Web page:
**Optics and Photonics Journal**

Vol.05 No.06(2015), Article ID:57670,3 pages

10.4236/opj.2015.56019

The Uncertain Energy of an Excited State

Richard A. Hutchin

Optical Physics Company, Calabasas, CA, USA

Email: rahutchin@opci.com

Copyright © 2015 by author and Scientific Research Publishing Inc.

This work is licensed under the Creative Commons Attribution International License (CC BY).

http://creativecommons.org/licenses/by/4.0/

Received 18 March 2015; accepted 27 June 2015; published 30 June 2015

ABSTRACT

This paper asks an experimental question about photon absorption and emission in a two-state electronic system where the incident frequency of exciting light is below the mean frequency of the emission line but still within the line width. Since it is well known that the absorption spectrum and the emission spectrum are identical [1] -[3] , then quantum mechanics as well as astronomical observations say that excitations will still occur. Once a quantum state excites, then it is expected to decay back with a typical time constant and the usual emission spectrum. The problem is that the mean frequency of that emission spectrum will then be higher than the frequency of the exciting photon, suggesting that more energy is emitted than being received on average. A search of quantum mechanical references finds no discussion of this issue, so this paper considers the options available to resolve this inconsistency, including an experiment.

**Keywords:**

Photonic Emission, Absorption, Lorentz Line Shape, Conservation of Energy

1. Introduction

It is well known that an excited electronic state emits a spectrum of light with bandwidth proportional to 1/τ, where τ = the decay time constant of the excited state [3] . It is also well known that the curve of excitation cross- section versus wavelength has the same shape as the emission spectrum [1] -[3] . Conservation of energy in this simple scenario leads to a perplexing question, whose answer will impact our physical models of light-matter interaction. In our search, we have found no prior discussion of this potential energy imbalance, likely because it is small and relatively unimportant to most experiments. However, any true energy imbalance would be profound to physics.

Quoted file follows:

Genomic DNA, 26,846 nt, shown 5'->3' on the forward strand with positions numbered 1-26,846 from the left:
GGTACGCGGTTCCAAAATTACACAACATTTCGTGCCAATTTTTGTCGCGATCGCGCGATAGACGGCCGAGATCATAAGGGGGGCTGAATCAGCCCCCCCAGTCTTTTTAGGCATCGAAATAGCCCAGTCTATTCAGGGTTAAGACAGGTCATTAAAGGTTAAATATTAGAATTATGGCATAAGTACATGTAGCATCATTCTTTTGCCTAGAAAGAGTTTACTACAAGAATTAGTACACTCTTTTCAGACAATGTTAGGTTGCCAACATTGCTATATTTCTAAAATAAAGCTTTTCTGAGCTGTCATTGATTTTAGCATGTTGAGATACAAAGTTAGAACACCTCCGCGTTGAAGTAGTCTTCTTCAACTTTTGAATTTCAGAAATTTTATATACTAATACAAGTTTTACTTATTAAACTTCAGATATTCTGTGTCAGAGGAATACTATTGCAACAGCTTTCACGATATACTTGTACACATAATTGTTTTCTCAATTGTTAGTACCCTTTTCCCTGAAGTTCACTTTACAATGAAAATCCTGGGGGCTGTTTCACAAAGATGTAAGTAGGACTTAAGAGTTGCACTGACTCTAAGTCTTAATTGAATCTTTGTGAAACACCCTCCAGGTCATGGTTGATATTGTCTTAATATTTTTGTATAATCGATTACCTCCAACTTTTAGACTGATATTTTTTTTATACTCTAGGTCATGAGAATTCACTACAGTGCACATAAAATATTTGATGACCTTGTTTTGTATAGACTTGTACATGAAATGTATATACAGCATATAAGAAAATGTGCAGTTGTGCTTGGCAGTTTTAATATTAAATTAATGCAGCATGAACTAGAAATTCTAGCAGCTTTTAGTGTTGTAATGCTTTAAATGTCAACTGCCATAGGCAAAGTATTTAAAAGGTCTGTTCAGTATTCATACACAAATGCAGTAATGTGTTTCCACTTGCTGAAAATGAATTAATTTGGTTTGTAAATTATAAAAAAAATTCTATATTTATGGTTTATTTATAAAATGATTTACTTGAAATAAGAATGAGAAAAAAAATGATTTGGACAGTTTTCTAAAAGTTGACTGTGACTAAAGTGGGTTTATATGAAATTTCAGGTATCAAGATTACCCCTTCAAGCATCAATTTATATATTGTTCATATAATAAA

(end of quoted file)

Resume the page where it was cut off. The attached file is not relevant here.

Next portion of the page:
2. Discussion

A heavy two state electronic system (such as used in Einstein’s 1917 paper on stimulated emission) [3] has a Lorentz emission spectrum [1] [2] [4] as shown in Figure 1. It also has exactly the same absorption spectrum, since emission and absorption spectra are identical [1] -[3] . The mean frequency ν_{o} of the Lorentz spectrum corresponds to emitting a photon whose energy exactly equals the energy change in the quantum electronic transition. Incident photons with frequencies below that peak have less energy than the electronic state and those above that frequency have more since the energy of a photon equals hν.